Tipping the Scales Toward Better Health Linda Milo Ohr | November 2013, Volume 67, No.11

NUTRACEUTICALS

Consumers battle the bulge.Diets trends come and go as people continue to work to lose weight and maintain ideal weight throughout their lives. Buzzwords in weight management today include satiety, lean protein, low carb, and fat burning. Here are some of the ingredients that address these areas.

Satiety
• Dairy protein. “Diets high in protein, and specifically dairy protein, have a satiating effect,” said Carrie Schroeder, Key Account Manager, Nutrition, Fonterra North America, Rosemont, Ill. (www.fonterra.com). “Eating higher levels of protein and lower levels of carbs helps you feel full, and you find yourself snacking less,” she explained. “In a pilot study that Fonterra conducted, females who supplemented their diet with 20 g of additional protein at both breakfast and lunch over a three-week period lost 2 inches from their waist. Muscle is an active tissue, and as you feed your body with protein, and your muscles continue to develop, you are contributing to keeping your metabolism active and ultimately managing weight.” Fonterra offers whey protein concentrates and isolates, as well as other dairy ingredients.

Bendtsen et al. (2013) examined whether casein, whey, and other protein sources exert different metabolic effects and targets to clarify the underlying mechanisms (beyond their metabolic effects). Casein and whey differ in absorption and digestion rates, with casein being a “slow” protein and whey being a “fast” protein. In addition, they differ in amino acid composition. Data indicated that whey is more satiating in the short term, whereas casein is more satiating in the long term, and that amino acid composition, rate of absorption, and protein/food texture may be important factors for protein-stimulated metabolic effects.

• Rice protein. Joy et al. (2013) indicated that both whey and rice protein isolate administration post resistance exercise improved indices of body composition and exercise performance; however, there were no differences between the two groups. The researchers were looking to determine if the post-exercise consumption of rice protein isolate could increase recovery and elicit adequate changes in body composition compared to equally dosed whey protein isolate if given in large, isocaloric doses.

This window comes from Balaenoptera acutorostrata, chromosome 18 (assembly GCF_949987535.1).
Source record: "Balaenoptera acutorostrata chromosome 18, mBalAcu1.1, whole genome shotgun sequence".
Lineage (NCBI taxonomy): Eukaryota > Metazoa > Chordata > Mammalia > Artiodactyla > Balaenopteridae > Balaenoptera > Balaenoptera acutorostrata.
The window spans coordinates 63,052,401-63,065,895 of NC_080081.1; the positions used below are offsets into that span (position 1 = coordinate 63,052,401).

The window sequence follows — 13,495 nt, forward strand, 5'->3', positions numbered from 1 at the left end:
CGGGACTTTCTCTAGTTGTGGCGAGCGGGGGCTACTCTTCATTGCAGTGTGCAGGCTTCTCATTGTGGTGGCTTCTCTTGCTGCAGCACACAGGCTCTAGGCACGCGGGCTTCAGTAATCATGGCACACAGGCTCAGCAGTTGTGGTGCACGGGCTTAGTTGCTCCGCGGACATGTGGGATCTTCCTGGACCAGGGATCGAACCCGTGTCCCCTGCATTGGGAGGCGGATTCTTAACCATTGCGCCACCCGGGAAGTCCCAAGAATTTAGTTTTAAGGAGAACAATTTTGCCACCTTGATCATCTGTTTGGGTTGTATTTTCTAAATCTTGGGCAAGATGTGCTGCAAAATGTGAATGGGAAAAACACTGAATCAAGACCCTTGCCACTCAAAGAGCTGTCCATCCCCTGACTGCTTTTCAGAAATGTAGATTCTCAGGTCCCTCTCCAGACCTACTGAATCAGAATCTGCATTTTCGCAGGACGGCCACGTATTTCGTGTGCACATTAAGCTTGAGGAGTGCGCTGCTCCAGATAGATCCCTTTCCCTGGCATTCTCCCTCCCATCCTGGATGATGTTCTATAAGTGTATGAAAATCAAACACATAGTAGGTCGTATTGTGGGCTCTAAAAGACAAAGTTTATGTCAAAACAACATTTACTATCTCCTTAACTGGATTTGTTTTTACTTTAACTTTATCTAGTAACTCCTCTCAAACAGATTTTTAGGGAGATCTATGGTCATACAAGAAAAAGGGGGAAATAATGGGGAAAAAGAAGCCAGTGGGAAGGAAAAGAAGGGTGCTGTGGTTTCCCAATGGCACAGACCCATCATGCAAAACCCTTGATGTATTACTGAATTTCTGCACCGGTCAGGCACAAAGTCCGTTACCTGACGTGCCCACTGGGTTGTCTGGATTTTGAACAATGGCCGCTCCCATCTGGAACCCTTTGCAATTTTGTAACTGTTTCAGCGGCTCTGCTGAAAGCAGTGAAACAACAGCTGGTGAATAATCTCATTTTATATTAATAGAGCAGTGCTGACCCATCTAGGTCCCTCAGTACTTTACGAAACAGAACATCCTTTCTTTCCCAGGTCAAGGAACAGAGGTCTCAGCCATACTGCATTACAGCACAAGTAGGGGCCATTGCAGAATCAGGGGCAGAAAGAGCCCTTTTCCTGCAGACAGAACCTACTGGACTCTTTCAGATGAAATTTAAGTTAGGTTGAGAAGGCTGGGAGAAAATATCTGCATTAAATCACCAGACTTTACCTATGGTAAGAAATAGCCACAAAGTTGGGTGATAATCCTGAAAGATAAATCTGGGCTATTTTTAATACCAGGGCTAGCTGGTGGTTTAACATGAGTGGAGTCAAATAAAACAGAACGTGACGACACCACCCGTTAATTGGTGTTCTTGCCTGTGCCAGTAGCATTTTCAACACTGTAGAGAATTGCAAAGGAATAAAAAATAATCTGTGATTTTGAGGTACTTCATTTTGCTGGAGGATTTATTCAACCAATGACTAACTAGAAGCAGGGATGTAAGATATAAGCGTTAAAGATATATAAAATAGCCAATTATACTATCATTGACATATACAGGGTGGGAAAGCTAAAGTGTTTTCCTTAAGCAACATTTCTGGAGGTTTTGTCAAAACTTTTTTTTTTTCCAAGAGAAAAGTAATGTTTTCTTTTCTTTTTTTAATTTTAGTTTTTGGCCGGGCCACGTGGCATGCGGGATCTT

Oryzatein™ rice protein from Axiom Foods, Los Angeles, Calif. (www.axiomfoods.com), was used in the study. It is enzymatically extracted from multiple layers of the whole grain, is not hydrolyzed, and does not contain monosodium glutamate.

• Dietary fiber. A study presented at the 2013 American Society for Nutrition Experimental Biology conference demonstrated fiber’s ability to maintain satiety after a meal (Tate & Lyle, 2013). Using a double-blind, randomized cross-over design, researchers from Iowa State University found that an emerging fiber, soluble fiber dextrin, may help promote satiety from 3 to 8.5 hours after consumption. Tate & Lyle’s soluble fiber dextrin is a resistant dextrin that can be isolated from tapioca or corn.

Clinical research has documented a positive effect on total daily energy intake when Litesse® Ultra™ polydextrose from DuPont Nutrition & Health, Terre Haute, Ind. (www.dupont.com), is consumed in a mid-morning snack (DuPont, 2013). Subjects consumed chocolate milk drinks with an equal energy load and varying doses of polydextrose (from 0 g to 25 g) 90 minutes prior to being served an unlimited pasta-based test meal. Total meal energy intake was significantly lower when the subjects had received 6.3 g, 12.5 g, or 25 g of Litesse Ultra in the pre-meal snack, compared to the no-polydextrose control. Consumption of 25 g of polydextrose led to the lowest meal energy intake, indicating that the impact on satiety is dose-dependent.

• Raisins. Patel et al. (2013) showed that ad libitum consumption of raisins has potential as an after-school snack to achieve low snack intake prior to dinner compared to consumption of potato chips and cookies in children 8–11 years old. On four separate weekdays one week apart, children were given a standardized breakfast, morning snack (apple), and a standardized lunch. After school, children randomly received 1 of 4 ad libitum snacks and were instructed to eat until “comfortably full.” Appetite was measured before and 15, 30, and 45 minutes after snack consumption. Children consumed the least amount of calories from raisins and grapes and the most from cookies; however, the weight of raisins consumed was similar to potato chips (about 75 g) and lower compared to grapes and cookies. Consuming raisins and grapes led to lower cumulative food intake (breakfast + morning snack + lunch + after-school snack), while consuming cookies increased cumulative food intake compared to the other snacks.

• Almonds. Tan and Mattes (2013) provided evidence that daily consumption of 1.5 ounces of almonds as a snack or with a meal suppressed hunger and helped study subjects meet the recommended dietary intake of vitamin E without affecting body weight. This was a 4-week randomized, parallel-arm study that entailed consuming almonds (43 g/day) with breakfast or lunch or alone as a morning or afternoon snack, or consuming no almonds. Consuming almonds as a snack reduced hunger and the desire to eat during the acute-feeding session. Without specific guidance, daily energy intake was reduced to compensate for energy from the provided almonds.

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